Function decorator having arguments is complicated

Chris Angelico rosuav at gmail.com
Mon Apr 27 06:32:05 CEST 2015


On Mon, Apr 27, 2015 at 2:24 PM, Ethan Furman <ethan at stoneleaf.us> wrote:
> On 04/27, Makoto Kuwata wrote:
>>
>> I feel that function decorator having arguments is complicated,
>> because three 'def' are nested:
>>
>>   def multiply(n):
>>     def deco(func):
>>       def newfunc(*args, **kwargs):
>>         return n * func(*args, **kwargs)
>>       return newfunc
>>     return deco
>
> When I have to write an argument-taking decorator, I use a class:
>
>     class multiply(object):  # don't need 'object in 3.x'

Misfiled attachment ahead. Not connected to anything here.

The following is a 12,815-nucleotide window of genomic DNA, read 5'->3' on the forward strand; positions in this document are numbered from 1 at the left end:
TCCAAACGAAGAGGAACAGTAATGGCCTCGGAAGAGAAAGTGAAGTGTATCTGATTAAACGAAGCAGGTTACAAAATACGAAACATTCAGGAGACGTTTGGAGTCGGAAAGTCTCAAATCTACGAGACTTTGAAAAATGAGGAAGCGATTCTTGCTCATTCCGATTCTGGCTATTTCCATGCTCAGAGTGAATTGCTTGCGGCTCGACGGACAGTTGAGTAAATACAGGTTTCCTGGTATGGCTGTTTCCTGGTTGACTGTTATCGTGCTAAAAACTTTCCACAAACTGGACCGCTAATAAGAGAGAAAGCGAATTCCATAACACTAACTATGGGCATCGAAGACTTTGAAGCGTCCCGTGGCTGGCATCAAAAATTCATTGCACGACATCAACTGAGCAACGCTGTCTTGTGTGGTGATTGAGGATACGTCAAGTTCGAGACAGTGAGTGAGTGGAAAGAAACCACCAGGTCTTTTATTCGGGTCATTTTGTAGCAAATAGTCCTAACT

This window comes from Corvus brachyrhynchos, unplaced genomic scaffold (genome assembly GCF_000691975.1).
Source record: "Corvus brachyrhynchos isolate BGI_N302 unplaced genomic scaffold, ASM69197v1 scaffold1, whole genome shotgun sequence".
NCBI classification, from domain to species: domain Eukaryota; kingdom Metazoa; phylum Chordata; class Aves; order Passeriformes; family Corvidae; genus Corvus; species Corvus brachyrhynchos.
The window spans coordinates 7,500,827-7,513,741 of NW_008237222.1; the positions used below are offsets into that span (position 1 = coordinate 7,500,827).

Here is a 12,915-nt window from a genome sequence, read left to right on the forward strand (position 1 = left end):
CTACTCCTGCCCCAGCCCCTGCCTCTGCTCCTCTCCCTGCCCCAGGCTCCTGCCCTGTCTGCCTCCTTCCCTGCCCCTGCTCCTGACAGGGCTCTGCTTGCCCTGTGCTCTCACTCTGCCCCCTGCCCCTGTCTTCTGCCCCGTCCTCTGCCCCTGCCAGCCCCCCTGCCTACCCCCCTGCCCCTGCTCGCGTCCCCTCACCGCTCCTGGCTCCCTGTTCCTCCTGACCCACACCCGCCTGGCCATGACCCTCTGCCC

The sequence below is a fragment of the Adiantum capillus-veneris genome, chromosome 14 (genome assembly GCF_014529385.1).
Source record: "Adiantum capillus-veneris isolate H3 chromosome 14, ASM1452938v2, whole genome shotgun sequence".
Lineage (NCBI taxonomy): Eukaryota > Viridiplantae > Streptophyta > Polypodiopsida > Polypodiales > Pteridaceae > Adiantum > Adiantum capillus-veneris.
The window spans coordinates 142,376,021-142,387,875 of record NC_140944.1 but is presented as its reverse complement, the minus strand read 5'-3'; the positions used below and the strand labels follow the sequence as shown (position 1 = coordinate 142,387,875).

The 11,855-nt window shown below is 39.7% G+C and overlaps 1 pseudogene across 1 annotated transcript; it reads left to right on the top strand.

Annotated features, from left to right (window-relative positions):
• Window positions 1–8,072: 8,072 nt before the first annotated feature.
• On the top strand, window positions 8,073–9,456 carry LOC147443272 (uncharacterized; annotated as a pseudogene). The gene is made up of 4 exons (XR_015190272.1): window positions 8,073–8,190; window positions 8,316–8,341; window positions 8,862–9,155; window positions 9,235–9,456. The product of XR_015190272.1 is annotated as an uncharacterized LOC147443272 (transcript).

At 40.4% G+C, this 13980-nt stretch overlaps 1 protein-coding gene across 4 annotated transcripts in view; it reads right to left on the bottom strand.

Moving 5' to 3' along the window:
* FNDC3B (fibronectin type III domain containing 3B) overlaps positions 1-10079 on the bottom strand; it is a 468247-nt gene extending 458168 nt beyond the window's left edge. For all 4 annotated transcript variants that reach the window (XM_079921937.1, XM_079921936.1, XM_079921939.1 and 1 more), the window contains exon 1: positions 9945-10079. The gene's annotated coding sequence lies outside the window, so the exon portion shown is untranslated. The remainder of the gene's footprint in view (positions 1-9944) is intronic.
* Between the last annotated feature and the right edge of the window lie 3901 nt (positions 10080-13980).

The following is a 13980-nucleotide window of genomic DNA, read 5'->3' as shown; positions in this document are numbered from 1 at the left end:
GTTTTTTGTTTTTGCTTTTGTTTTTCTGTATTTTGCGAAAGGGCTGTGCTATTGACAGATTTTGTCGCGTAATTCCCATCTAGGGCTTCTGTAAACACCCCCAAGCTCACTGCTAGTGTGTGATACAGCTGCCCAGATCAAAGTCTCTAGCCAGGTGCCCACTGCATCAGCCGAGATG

>
>         def __init__(self, n):
>             self.n = n
>
>         def __call__(self, func):
>             def newfunc(*args, **kwargs):
>                 return self.n * func(*args, **kwargs)
>             return newfunc

What's the advantage of that over a simple closure? You have the same
number of nesting levels, plus a lot more boiler-plate repetition -
instead of just referencing names from the outer scope, you have to
explicitly capture them all with "self.n=n" for each one. I'm not sure
you really even gain much clarity.

In a way, a closure is a short-hand for an object with a __call__
method that auto-captures all its local variables.

ChrisA



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